Scripted by Alan Sharp (Ulzana’s Raid, Night Moves), shot by Vilmos Zsigmond (Blow Out, The Long Goodbye) and with a standout score by folk musician Bruce Langhorne, The Hired Hand is a beautiful, elegiac picture that ranks alongside The Outlaw Josey Wales and Pat Garrett and Billy the Kid
See full article at Flickeringmyth »

NYC Weekend Watch: Paul Schrader, ‘Cat People,’ Halloween & More

Since any New York City cinephile has a nearly suffocating wealth of theatrical options, we figured it’d be best to compile some of the more worthwhile repertory showings into one handy list. Displayed below are a few of the city’s most reliable theaters and links to screenings of their weekend offerings — films you’re not likely to see in a theater again anytime soon, and many of which are, also, on 35mm. If you have a chance to attend any of these, we’re of the mind that it’s time extremely well-spent.


A Paul Schrader retrospective is held this weekend, with the likes of Mishima and American Gigolo screening.

Trouble Every Day: Halloween at Metrograph” brings several titles, including Claire Denis‘ new classic.

Arthur Penn‘s Night Moves and Roger Corman‘s Masque of Red Death screen on Saturday and Sunday, respectively.

A retrospective concerning
See full article at The Film Stage »

Watching the detectives by Anne-Katrin Titze

Ryan Gosling and Russell Crowe - The Nice Guys Photo: Anne-Katrin Titze

Lethal Weapon and Lethal Weapon 2 writer and Kiss Kiss Bang Bang and Iron Man 3 director, Shane Black, sees Farewell, My Lovely, directed by Dick Richards, starring Robert Mitchum and Charlotte Rampling, Arthur Penn's Night Moves with Gene Hackman and Alan J. Pakula's Klute, starring Jane Fonda and Donald Sutherland, as inspiration for his Nice Guys, Ryan Gosling and Russell Crowe dressed by Kym Barrett. Crowe finds Stanley Kubrick's The Killing "still works today" and remarks how Quentin Tarantino uses its "fractured timeline" so well. Gosling grew up with Arthur Lubin's Hold That Ghost and Charles Barton's Abbott And Costello Meet Frankenstein and deems Fred Dekker's The Monster Squad, co-written by Black, worth quoting.

Ryan Gosling: "I grew up on Abbott and Costello movies." Photo: Anne-Katrin Titze

Producer Joel Silver,
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Watch: 5-Minute Supercut Highlights 10 Women Who Epitomize The Art of Film Editing

  • The Playlist
Around this time last month, I wrote a piece about superstar editors Maryann Brandon and Mary Jo Markey (the duo have worked together for some time now, their latest project being little movie directed by a guy named J.J. Abrams called 'The Force Awakens') and also Margaret Sixel, the Oscar-winning editor who was responsible for stringing together the chaotic audio-visual symphony of "Mad Max: Fury Road." The piece alluded to a larger point, which is that women have played an integral role as film editors throughout the history of the medium. This goes all the way back to the pictures of Arthur Penn (think “Bonnie and Clyde” and “Night Moves,” cut by the great Dede Allen) and goes well into the later half of the 20th century with giants like Sally Menke, Quentin Tarantino’s go-to editor who worked on every film of his save for “Django Unchained” and “The Hateful Eight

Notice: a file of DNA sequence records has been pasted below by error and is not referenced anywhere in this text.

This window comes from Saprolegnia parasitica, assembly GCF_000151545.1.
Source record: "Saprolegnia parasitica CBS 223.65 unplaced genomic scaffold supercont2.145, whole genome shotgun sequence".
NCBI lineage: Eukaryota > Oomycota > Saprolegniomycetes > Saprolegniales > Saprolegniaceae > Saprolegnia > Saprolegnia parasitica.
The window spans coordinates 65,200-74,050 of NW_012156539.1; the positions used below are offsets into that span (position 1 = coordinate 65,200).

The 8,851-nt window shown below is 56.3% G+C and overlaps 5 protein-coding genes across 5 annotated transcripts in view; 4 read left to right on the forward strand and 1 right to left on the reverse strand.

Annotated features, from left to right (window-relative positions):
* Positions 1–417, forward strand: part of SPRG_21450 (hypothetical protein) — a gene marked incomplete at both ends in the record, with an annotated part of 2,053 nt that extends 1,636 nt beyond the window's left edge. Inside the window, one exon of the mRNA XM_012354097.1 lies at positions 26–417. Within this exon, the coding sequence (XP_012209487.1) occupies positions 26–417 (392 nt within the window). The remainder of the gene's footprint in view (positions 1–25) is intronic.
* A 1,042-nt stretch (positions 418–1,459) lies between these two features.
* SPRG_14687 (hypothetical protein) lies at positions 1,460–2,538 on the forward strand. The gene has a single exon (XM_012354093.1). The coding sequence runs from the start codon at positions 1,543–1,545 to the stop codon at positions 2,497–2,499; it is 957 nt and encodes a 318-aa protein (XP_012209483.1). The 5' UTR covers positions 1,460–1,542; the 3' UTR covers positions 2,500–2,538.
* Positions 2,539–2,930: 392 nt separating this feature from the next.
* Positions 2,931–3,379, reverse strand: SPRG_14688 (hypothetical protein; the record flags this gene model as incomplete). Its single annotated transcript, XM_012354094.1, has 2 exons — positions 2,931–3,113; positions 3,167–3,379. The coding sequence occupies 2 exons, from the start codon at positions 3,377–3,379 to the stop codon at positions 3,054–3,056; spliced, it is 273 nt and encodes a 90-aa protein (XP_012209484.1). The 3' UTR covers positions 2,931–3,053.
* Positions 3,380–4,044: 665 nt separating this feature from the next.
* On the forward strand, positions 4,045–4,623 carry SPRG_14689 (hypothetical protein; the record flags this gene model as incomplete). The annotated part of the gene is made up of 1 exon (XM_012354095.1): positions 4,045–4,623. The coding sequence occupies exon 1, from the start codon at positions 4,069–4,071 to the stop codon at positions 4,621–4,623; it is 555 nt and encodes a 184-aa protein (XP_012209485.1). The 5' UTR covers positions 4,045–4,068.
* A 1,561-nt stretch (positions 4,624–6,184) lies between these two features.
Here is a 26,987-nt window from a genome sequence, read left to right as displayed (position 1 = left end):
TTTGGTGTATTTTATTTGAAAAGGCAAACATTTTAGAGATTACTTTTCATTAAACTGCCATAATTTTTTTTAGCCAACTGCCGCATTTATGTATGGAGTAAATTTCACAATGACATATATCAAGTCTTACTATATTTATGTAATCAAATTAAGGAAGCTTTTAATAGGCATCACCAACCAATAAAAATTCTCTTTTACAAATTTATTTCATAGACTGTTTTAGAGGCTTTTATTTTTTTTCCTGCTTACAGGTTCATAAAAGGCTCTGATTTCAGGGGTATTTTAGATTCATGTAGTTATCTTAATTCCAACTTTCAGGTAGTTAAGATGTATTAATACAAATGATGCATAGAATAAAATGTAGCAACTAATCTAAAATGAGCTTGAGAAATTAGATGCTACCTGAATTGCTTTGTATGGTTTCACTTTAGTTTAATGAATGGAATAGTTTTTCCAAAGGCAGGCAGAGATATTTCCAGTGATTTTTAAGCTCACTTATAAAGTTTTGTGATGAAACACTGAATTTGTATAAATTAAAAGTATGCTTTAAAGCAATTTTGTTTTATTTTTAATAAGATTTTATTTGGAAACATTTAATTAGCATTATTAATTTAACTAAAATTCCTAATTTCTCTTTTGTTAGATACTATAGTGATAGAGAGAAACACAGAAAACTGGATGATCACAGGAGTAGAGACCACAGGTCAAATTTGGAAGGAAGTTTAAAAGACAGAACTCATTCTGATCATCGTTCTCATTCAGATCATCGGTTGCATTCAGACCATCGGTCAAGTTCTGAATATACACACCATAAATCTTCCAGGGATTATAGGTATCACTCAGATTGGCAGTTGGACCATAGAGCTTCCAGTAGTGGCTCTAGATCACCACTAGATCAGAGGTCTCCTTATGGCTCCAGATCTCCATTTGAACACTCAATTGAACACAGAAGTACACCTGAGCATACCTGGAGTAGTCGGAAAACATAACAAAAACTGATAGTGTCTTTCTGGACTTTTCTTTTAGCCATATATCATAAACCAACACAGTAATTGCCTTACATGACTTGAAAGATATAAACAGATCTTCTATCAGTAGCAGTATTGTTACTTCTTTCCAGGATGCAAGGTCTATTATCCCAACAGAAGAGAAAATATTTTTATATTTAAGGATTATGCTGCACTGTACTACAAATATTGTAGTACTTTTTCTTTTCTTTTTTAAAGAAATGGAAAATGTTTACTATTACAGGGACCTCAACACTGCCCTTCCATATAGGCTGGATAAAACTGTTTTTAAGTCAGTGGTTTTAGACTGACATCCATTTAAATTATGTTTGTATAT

See full article at The Playlist »

Key Largo

Bogie and Bacall are back, but with Edward G. Robinson's oily gangster breathing down their necks -- "Nyah!" Excellent direction (John Huston) and great performances (Claire Trevor) have made this one an eternal classic. We want subtitles for whatever Eddie whispered in Betty's ear... A most-requested, or demanded, HD release from Warners. Key Largo Blu-ray Warner Archive Collection 1948 / B&W / 1:37 flat Academy / 100 min. / Street Date February 23, 2016 / available through the WBshop / 21.99 Starring Humphrey Bogart, Edward G. Robinson, Lauren Bacall, Lionel Barrymore, Claire Trevor, Thomas Gomez, Harry Lewis, John Rodney, Marc Lawrence, Dan Seymour, Monte Blue, William Haade, Jay Silverheels, Rodd Redwing. Cinematography Karl Freund Film Editor Rudi Fehr Original Music Max Steiner Written by Richard Brooks, John Huston from the play by Maxwell Anderson Produced by Jerry Wald Directed by John Huston

Reviewed by Glenn Erickson

I'd guess that Key Largo became a classic the moment it hit the screen,
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The 20 Best Detective Movies of All Time

  • CinemaNerdz